Sayburn’s choice of Craggy Range Aroha Pinot Noir 2016 from Martinborough region was more characteristic of Kiwi Pinot.  Very overt cherry and blackberry fruits with more opulent oaking (30% new oak) and slight caramelisation more typical of New Zealand – almost Aussie-like - with deep ferrous earthy notes reminding some tasters of a ‘Cote de Nuits’ style.  

My favourite Kiwi was Sayburn’s Central Otago choice of Valli Bannockburn Pinot Noir 2017 from a cooler fresher vintage – with beautiful briary perfumed open nose, real mountain fruit character, bay-leaf herby notes, whole-bunch spiciness and gorgeous long length - definitely my star of the Kiwi bunch. 

Eyrie Vineyards OregonStock’s pick of Eyrie Original Vines Pinot Noir 2016 as Oregon’s Dundee Hills example was a great choice.  Made by Jason Lett, it is based on his father David Lett’s first Pinot Noir vines planted in Oregon in 1965 on a tight compact site with shade from Douglas Fir forests around.  There is no other wine which sums up Oregon’s spice, subtlety, balance and forward fruit style so well. With light perfumed bouquet, spice, rich fruits and silky spice character coming from the red Jory volcanic soils.

Ribbon Ridge in Oregon is one of Willamette Valley’s warmest sites with Willakenzie soils giving Oregon’s biggest styles.  Sequitor The Union Pinot Noir 2016 had initial fresh acid, but with sweet plush fruits, glycerol texture and fine tannic structure – a big compact wine with a slightly green edge perhaps from vine stress in such a warm vintage.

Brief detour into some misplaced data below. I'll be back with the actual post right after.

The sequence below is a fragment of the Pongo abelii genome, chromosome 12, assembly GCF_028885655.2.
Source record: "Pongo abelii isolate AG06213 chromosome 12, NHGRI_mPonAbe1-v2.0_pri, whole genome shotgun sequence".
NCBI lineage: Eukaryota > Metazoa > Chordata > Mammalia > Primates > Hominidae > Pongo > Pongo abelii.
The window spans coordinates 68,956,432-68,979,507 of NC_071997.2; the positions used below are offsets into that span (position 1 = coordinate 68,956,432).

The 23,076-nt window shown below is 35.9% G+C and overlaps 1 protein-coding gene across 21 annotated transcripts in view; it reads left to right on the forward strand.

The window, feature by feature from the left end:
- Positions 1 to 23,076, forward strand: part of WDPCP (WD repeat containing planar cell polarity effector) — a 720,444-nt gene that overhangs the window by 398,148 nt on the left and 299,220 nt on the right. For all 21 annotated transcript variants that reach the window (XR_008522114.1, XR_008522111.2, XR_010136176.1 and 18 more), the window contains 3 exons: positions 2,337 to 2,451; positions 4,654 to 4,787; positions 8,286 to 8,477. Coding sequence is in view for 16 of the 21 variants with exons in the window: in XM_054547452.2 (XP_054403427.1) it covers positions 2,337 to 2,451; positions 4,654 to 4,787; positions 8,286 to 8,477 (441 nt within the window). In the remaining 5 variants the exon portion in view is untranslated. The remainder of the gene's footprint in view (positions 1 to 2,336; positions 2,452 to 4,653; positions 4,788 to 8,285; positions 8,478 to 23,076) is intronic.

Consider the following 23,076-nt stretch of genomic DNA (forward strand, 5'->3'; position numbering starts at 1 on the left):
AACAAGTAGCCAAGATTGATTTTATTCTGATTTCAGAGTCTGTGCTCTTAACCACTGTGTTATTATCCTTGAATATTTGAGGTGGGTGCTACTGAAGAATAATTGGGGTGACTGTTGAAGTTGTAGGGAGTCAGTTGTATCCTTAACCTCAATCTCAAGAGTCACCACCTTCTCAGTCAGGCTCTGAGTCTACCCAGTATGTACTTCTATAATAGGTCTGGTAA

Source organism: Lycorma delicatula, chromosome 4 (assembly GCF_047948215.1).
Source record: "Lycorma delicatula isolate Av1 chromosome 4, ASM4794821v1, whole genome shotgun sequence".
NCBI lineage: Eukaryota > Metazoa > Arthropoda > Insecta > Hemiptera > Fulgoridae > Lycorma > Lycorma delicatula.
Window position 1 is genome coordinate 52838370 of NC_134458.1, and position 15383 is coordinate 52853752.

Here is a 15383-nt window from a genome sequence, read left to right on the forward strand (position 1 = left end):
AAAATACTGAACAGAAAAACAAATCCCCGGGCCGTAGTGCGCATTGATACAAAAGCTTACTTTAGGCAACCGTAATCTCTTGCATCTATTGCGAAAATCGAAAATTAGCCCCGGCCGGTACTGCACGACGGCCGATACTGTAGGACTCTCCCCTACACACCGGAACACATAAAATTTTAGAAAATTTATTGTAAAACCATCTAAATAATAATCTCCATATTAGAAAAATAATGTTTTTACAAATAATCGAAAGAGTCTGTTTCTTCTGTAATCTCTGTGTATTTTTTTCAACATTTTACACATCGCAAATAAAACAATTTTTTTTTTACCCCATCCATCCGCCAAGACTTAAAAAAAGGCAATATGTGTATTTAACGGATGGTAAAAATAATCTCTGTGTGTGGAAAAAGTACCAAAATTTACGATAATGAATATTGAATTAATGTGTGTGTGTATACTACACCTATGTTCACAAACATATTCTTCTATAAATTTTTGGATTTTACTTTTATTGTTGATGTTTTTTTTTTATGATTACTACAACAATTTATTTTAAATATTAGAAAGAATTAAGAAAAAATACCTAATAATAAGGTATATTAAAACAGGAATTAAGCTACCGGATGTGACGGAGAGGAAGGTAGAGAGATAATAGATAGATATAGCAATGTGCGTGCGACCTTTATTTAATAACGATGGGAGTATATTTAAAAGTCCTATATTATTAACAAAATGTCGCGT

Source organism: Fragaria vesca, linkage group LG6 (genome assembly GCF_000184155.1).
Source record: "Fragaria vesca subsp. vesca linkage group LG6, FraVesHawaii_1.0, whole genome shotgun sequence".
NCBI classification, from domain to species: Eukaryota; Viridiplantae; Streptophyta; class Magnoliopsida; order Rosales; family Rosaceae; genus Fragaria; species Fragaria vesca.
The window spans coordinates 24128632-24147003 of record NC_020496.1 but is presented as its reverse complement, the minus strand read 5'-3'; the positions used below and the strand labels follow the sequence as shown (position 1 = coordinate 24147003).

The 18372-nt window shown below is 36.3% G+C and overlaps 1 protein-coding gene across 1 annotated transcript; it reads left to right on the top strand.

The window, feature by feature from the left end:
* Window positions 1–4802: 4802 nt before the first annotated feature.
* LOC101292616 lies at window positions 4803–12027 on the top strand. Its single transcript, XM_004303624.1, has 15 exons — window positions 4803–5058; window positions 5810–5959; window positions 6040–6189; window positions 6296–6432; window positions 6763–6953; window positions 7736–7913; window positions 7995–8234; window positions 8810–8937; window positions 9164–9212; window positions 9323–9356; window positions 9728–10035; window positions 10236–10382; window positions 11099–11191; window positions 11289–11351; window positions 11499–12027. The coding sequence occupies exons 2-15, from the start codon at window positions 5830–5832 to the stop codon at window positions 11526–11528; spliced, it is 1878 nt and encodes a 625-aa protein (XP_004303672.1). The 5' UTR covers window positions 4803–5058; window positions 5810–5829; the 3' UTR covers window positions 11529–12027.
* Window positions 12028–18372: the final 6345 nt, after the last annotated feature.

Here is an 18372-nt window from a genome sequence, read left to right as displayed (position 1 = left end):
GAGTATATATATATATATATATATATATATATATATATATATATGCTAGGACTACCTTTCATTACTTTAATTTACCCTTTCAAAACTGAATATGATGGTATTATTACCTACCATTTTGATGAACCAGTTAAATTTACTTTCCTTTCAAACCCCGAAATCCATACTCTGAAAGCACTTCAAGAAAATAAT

Evening Land Seven Springs Vineyard OregonIn southern Willamette Valley’s Eola-Amity Hills an area now attracting attention from outside investors, Stock chose Evening Land Seven Springs Pinot Noir 2016 made by Californian investor/winemaker Rajat Parr.  Cassis and liquorice nose, darker fruits, tea sanguine salty & smoky notes, good acid and tension – it shows that Seven Springs vineyard (pictured) with its shallow volcanic soils can cope in a baking hot vintage.

My conclusion was that Oregon perhaps had more forward fruit, earlier drinking, more subtle styles of Pinot Noir with a herbal edge – whereas New Zealand wines were more opulent with bright fruit in an almost Aussie style for some - perhaps not surprising as many Kiwi winemakers train in Australia.

Evening Land Seven Springs VineyardOne big difference was in price, with New Zealand Pinot Noirs generally more accessibly priced than Oregon.  “That is because the majority of Oregon producers can sell to the domestic market, so they are not so interested in global representation”, says Stock.  “So yes, New Zealand certainly beats us on price and that is an exchange rate & tarrif issue”. 

Quality-wise both these young Pinot Noir areas are making their mark – with some super-stars like New Zealand’s Valli and Oregon’s Eyrie currently ahead of the field.


NEW ZEALAND PINOT NOIR

Marlborough: TE WHARE RA PINOT NOIR 2016

£28 www.lescaves.co.uk


Martinborough: CRAGGY RANGE AROHA PINOT NOIR 2016

£53 www.jeroboams.com


Central Otago: VALLI BANNOCKBURN PINOT NOIR 2017

£42.50 www.thevinorium.co.uk ***STAR BUY***

 


OREGON PINOT NOIR


Dundee Hills: EYRIE ORIGINAL VINES PINOT NOIR 2016

£80 www.savageselection.co.uk ***STAR BUY***


Ribbon Ridge: SEQUITOR THE UNION PINOT NOIR 2016

£75 www.abvintners.co.uk


Eola-Amity Hills: EVENING LAND SEVEN SPRINGS PINOT NOIR 2016

£39 www.indigowine.com www.forestwines.com

 

Join Rose’s Meet the Winemakers : Virtual Wine Tastings in the comfort of your own home www.rosemurraybrown.com